This Friday, GAPIMNY members will join Trans Day of Action in NYC from 2-5 PM at Pier 45. Let us know if you are coming by emailing [email protected]. In this interview, we speak with Ryan Shen, GAPIMNY’s first transgender Co-Chair, to talk about his journey and why GAPIMNY continues to support Trans Day of Action.
Could you share with us a bit about who you are and your journey as a transgender man?
I’m Ryan Shen, I am co-chair of GAPIMNY. I’m also trans. As a transgender man, one of my greatest challenges is to have conviction in my gender identity. It’s challenging because society has denied the validity of transgender as an identity, society has many social expectations of men, and there’s a lot of talk about what’s in a man’s pants as the defining feature of his masculinity.
Another challenge is that I’m Asian American and my immigrant parents have imposed a lot of traditional family values and expectations on me. I have been struggling to have conversations with my parents because of my strained relationship with them and my limited fluency in Chinese, but I really want to resolve some of my conflicts with them. But not having the words to talk about being trans has been hard.
Where have you found resiliency and joy?
When I started my transition, at times I have felt that even my friends tested my conviction. Since then, I only hold close those who support me even when I am wavering through self-doubt — like my girlfriend who has challenged others very fiercely when they suggest that trans men are confused butches. I also look up to Laverne Cox and Janet Mock as “possibility models”.
What are some of the most pressing issues impacting people who are transgender today?
The trans community has been traumatized over and over by the loss of trans folks, especially trans women, to hate violence. The NYC Anti-Violence Project has alarming statistics about the number of trans women we have lost. And when the story makes it into the news, if it makes the news, the wrong name and gender are used to talk about the victim. Additionally, if trans people survive, they have to go through the legal system. We know that the legal system is biased against both transgender folks and people of color — more willing to criminalize or treating them more harshly — as we’ve heard in the case of CeCe McDonald.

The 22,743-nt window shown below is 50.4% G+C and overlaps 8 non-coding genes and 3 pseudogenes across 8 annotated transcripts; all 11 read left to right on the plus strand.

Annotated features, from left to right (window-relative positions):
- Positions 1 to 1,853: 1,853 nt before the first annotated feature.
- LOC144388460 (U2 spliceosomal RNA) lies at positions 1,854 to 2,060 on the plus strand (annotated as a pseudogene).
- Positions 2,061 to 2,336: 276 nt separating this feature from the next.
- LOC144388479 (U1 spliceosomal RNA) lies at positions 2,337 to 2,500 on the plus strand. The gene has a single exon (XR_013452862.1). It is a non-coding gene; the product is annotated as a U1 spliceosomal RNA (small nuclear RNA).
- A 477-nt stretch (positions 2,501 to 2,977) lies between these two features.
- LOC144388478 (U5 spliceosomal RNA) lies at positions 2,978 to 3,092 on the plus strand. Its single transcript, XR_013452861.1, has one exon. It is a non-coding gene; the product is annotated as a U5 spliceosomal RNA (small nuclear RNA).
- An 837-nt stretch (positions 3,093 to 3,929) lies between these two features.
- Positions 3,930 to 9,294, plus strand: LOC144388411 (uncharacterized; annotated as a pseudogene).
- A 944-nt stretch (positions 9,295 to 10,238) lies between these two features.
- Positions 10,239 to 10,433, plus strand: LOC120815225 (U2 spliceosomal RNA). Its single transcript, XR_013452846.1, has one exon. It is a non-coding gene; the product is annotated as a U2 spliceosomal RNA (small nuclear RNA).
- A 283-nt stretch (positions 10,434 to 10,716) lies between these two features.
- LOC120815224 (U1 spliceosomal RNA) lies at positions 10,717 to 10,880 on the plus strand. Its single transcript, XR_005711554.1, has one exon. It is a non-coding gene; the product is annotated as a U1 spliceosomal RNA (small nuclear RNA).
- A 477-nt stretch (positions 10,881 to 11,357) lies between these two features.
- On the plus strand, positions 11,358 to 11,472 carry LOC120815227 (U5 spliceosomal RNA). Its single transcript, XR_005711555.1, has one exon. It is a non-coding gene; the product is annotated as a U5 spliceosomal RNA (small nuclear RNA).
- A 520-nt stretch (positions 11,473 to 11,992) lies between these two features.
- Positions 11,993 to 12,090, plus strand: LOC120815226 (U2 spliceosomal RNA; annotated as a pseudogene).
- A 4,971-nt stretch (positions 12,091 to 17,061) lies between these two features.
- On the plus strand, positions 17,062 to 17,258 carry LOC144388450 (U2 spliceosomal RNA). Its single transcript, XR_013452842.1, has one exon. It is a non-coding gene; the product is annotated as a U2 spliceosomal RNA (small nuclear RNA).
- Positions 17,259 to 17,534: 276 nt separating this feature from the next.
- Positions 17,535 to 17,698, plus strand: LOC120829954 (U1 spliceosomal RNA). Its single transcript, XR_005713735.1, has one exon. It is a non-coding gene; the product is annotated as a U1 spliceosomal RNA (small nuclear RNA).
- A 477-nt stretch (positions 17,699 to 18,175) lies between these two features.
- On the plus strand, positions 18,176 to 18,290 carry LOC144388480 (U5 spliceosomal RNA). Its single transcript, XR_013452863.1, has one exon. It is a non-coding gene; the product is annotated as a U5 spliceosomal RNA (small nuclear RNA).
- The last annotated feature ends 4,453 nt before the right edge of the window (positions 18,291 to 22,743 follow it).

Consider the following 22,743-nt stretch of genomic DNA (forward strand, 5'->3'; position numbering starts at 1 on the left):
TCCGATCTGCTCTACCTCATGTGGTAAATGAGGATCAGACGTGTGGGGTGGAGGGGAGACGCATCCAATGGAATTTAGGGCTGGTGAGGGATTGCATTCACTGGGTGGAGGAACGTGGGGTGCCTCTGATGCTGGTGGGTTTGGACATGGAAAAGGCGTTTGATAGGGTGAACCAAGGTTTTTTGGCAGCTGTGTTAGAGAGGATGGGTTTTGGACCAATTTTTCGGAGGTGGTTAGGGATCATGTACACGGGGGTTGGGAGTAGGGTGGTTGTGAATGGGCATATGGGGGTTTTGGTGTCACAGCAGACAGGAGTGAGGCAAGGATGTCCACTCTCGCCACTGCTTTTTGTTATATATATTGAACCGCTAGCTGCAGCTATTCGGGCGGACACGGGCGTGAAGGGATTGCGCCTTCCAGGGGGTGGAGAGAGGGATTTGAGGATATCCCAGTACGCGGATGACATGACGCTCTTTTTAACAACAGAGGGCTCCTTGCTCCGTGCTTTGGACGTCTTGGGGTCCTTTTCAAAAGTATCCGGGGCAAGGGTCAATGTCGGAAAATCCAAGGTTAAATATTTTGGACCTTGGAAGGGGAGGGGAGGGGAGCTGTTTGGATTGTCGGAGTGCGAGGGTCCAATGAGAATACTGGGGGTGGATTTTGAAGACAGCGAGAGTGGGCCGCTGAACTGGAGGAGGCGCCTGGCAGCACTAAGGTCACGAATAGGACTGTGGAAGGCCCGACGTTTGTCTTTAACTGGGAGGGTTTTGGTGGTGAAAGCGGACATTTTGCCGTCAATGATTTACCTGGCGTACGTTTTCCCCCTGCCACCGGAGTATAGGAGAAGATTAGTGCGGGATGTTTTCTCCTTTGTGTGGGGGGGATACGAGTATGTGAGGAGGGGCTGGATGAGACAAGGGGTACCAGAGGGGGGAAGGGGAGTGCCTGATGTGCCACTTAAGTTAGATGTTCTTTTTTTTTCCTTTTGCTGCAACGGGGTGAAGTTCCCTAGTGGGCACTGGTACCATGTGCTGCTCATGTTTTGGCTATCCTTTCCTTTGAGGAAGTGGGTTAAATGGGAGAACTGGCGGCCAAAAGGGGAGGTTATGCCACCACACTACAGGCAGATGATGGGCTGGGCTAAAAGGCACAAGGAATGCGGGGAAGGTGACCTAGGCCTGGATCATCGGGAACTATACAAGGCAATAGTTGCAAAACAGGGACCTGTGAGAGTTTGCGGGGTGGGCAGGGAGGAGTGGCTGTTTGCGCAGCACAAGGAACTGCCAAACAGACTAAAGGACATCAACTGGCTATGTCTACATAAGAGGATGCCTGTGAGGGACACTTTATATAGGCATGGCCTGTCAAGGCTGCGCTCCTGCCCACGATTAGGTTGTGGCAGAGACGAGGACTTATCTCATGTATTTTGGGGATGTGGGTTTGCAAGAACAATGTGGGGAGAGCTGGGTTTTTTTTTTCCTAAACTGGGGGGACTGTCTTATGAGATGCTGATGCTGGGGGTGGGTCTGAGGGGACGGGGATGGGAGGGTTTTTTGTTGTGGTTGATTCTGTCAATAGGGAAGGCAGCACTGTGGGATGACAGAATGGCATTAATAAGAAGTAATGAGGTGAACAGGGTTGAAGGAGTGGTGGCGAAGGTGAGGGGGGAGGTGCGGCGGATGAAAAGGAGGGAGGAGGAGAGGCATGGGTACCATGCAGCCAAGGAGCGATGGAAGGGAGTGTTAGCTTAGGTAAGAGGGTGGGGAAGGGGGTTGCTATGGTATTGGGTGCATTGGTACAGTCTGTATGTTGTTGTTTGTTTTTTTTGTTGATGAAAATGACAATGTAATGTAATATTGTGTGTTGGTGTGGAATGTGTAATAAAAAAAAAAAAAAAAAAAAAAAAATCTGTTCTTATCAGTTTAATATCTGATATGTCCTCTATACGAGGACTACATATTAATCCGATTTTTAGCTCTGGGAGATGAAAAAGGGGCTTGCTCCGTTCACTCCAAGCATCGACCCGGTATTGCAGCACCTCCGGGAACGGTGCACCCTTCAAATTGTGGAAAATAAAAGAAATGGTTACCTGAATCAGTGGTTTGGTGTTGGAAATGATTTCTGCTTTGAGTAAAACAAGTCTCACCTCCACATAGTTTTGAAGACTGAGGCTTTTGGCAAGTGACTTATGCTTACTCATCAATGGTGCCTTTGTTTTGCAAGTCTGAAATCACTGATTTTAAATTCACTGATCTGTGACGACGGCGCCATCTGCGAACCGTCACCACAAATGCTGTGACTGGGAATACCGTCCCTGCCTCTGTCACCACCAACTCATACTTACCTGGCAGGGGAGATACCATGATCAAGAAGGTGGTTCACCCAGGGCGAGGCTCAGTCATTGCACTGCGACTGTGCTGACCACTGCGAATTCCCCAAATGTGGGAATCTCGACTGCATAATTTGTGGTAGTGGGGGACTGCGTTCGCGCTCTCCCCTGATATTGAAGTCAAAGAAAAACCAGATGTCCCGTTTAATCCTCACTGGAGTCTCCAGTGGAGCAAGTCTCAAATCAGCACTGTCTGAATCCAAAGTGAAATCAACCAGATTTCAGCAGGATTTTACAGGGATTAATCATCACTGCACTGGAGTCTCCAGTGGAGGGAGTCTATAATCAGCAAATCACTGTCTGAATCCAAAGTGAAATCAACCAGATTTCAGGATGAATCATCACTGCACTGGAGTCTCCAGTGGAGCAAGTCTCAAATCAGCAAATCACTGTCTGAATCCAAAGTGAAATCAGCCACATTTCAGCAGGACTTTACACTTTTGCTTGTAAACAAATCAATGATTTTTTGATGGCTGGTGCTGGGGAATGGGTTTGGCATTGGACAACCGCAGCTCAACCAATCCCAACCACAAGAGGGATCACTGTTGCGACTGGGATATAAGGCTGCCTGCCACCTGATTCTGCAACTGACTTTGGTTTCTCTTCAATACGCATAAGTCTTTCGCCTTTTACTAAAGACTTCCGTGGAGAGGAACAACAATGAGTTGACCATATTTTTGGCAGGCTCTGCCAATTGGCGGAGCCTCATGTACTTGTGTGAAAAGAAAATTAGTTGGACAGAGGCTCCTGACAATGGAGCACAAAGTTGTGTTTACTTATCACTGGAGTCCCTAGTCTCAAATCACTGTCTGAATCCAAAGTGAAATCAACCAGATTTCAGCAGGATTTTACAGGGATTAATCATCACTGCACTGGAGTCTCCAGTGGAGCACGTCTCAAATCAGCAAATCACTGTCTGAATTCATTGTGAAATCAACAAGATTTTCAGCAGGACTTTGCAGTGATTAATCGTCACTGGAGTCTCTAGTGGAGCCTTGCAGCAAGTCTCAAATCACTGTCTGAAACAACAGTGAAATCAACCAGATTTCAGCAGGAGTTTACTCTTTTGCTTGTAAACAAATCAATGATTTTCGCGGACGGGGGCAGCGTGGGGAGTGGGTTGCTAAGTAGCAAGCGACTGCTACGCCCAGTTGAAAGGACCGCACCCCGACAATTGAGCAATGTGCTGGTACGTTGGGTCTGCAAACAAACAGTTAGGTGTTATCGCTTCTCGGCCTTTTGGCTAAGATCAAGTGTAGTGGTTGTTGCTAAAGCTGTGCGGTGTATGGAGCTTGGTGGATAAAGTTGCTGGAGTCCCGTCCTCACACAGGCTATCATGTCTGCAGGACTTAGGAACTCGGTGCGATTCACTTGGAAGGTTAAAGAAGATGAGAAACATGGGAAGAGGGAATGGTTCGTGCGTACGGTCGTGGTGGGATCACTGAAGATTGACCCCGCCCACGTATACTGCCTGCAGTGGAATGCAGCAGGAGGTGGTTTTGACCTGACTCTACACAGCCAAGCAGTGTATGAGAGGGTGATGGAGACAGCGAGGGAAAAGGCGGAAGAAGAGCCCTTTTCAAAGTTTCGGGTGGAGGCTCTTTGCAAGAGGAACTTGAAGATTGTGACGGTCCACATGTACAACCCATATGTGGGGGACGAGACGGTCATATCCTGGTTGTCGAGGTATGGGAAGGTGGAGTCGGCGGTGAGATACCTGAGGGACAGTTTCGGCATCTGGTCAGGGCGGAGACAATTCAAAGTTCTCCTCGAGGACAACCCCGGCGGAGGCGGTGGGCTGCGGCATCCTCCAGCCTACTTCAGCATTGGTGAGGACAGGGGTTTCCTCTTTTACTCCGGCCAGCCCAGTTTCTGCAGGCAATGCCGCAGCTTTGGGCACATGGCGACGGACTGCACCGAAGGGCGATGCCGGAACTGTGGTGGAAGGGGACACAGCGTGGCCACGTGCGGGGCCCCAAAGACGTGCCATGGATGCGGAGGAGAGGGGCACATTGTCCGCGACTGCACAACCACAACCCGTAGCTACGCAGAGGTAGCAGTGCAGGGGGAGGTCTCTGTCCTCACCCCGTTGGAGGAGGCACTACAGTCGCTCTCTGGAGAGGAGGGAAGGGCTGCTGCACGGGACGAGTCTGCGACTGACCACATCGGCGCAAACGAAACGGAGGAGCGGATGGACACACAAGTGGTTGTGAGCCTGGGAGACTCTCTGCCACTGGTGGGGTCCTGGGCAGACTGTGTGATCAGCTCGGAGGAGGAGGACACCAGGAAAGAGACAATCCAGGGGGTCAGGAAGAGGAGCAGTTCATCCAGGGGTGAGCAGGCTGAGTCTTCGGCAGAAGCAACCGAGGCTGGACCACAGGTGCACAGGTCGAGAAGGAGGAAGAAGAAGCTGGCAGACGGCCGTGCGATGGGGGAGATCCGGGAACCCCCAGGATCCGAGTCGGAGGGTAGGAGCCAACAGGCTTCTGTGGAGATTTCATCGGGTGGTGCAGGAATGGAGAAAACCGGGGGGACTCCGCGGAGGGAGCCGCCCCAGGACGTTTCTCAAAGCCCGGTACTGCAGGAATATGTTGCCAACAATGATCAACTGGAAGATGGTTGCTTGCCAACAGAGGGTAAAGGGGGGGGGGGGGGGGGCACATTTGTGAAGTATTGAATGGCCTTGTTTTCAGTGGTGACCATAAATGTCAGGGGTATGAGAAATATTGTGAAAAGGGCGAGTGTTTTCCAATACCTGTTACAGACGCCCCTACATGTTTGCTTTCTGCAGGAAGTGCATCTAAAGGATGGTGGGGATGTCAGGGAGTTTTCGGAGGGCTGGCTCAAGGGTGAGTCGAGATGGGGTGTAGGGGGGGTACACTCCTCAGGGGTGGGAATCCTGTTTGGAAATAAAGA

This lack of respect for the lives of trans people also impact everything from access to education, employment, health care, restrooms and other public facilities.
Why should folks, particularly those who are cisgender, support Trans Day of Action?
Trans Day of Action is an opportunity to come together to demand that society change the treatment of the trans people of color community in a way that will impact community member’s lives.
To me, my friends, family members, and community members from groups like GAPIMNY who come out to support Trans Day of Action are saying to me, “I got your back.”